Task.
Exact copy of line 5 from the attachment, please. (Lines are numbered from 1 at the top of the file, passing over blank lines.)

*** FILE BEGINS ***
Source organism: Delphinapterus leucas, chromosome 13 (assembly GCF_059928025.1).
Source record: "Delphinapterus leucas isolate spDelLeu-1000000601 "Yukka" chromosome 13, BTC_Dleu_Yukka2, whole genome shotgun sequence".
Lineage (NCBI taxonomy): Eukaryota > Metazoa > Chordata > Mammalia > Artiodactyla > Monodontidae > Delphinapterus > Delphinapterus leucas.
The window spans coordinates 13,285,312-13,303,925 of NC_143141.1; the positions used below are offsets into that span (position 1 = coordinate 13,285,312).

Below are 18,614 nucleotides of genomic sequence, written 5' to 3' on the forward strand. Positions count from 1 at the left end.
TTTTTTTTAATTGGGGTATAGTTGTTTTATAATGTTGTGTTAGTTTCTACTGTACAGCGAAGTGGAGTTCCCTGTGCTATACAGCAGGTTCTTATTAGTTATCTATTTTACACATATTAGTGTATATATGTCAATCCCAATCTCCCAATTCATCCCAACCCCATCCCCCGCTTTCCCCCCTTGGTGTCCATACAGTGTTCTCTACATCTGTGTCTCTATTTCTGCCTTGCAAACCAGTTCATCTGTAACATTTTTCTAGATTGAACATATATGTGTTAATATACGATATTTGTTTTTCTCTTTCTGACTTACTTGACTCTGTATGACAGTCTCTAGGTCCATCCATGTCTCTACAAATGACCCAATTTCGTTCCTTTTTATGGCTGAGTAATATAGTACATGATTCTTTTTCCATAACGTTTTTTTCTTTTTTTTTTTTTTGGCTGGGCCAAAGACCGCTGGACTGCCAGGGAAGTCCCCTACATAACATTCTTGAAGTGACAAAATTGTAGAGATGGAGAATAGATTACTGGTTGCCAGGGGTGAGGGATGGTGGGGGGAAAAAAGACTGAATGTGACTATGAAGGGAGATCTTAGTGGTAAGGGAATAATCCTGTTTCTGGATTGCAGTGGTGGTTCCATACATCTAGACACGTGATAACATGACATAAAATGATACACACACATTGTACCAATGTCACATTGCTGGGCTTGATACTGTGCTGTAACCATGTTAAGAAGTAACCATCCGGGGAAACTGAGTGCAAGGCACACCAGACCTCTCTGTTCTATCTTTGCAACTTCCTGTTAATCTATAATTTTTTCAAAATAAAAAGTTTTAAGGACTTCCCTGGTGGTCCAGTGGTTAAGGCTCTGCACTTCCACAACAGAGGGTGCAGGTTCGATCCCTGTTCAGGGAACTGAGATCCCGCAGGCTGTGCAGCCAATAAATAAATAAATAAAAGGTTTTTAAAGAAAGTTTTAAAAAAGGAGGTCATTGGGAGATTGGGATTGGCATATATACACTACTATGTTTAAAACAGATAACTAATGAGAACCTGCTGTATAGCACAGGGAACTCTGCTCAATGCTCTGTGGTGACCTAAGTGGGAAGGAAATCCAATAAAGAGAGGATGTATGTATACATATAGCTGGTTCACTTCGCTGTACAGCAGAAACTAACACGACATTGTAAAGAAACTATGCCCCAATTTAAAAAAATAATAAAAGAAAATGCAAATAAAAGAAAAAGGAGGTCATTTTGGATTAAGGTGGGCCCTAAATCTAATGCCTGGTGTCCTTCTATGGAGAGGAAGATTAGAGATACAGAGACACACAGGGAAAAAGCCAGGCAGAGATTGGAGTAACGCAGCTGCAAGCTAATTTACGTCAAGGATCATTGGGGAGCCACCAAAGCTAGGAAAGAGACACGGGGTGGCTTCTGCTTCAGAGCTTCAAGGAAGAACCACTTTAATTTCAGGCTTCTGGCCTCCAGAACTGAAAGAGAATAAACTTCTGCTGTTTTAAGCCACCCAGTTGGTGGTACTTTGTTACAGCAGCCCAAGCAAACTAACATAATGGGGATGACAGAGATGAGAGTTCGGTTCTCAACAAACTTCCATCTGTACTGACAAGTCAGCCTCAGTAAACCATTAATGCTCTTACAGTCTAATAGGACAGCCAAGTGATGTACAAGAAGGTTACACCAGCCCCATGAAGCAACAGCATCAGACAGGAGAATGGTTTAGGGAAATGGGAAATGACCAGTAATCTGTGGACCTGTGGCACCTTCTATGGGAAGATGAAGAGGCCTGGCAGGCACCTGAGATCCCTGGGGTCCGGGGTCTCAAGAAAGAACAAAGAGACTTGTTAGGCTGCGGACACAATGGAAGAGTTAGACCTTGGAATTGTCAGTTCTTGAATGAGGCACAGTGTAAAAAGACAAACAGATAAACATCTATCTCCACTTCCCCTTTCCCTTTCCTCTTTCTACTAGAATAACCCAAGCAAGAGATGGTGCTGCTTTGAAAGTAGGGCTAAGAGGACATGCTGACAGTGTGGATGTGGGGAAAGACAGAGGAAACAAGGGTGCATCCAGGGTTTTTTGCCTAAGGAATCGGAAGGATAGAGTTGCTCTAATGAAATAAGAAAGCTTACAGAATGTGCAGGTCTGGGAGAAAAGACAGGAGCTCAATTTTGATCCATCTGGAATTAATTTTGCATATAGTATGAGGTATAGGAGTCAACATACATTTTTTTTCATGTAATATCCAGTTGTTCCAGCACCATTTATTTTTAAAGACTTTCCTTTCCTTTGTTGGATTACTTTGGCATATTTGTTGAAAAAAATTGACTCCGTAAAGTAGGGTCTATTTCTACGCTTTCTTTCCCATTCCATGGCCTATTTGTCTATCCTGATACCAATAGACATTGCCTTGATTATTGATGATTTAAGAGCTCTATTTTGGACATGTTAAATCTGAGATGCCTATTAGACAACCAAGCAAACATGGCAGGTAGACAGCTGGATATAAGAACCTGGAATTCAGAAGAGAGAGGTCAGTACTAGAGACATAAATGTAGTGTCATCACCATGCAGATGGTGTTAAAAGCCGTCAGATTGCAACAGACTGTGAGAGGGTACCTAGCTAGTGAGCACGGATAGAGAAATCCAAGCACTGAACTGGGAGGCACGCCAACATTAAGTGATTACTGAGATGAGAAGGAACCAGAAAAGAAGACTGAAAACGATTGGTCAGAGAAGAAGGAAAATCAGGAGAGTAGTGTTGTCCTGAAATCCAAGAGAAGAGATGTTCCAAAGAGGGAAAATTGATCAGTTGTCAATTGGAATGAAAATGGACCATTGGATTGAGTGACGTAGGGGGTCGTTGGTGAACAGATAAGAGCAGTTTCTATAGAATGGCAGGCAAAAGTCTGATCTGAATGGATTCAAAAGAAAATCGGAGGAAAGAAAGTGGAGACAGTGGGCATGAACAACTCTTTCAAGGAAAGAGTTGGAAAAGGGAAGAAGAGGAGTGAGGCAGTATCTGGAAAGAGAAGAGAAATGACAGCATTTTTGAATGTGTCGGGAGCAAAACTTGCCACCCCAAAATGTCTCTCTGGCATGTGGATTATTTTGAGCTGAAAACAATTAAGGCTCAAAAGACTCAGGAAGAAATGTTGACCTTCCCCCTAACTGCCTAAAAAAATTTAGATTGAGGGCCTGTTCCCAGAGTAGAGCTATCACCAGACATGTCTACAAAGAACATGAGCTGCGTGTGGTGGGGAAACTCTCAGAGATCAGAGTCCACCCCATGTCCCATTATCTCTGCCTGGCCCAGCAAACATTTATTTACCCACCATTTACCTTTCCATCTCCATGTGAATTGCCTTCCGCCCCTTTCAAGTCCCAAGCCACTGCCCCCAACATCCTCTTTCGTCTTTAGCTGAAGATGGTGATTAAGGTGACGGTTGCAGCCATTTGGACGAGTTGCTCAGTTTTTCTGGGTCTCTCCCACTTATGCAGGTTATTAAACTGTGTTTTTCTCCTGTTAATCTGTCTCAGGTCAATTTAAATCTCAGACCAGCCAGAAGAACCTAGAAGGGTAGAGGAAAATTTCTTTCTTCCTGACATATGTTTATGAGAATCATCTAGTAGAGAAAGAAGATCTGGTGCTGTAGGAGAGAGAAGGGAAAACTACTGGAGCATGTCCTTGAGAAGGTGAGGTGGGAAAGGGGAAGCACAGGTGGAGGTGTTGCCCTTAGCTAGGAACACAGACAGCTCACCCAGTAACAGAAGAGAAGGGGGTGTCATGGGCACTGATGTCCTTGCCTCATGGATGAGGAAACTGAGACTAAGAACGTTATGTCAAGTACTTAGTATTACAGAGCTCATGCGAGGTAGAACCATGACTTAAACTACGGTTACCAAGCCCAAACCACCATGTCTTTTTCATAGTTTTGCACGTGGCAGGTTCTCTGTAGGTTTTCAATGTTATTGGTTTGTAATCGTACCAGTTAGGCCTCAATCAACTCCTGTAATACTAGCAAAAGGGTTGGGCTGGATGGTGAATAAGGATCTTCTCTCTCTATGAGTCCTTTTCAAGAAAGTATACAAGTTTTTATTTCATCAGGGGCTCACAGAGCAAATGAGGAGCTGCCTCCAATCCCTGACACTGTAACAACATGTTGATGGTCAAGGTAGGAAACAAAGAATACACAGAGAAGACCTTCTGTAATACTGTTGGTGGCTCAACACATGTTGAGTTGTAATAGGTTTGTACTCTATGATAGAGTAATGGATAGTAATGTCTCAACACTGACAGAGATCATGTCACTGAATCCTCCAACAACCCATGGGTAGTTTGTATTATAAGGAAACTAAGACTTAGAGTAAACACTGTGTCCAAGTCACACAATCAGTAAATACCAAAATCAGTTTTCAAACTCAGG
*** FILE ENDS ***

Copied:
Below are 18,614 nucleotides of genomic sequence, written 5' to 3' on the forward strand. Positions count from 1 at the left end.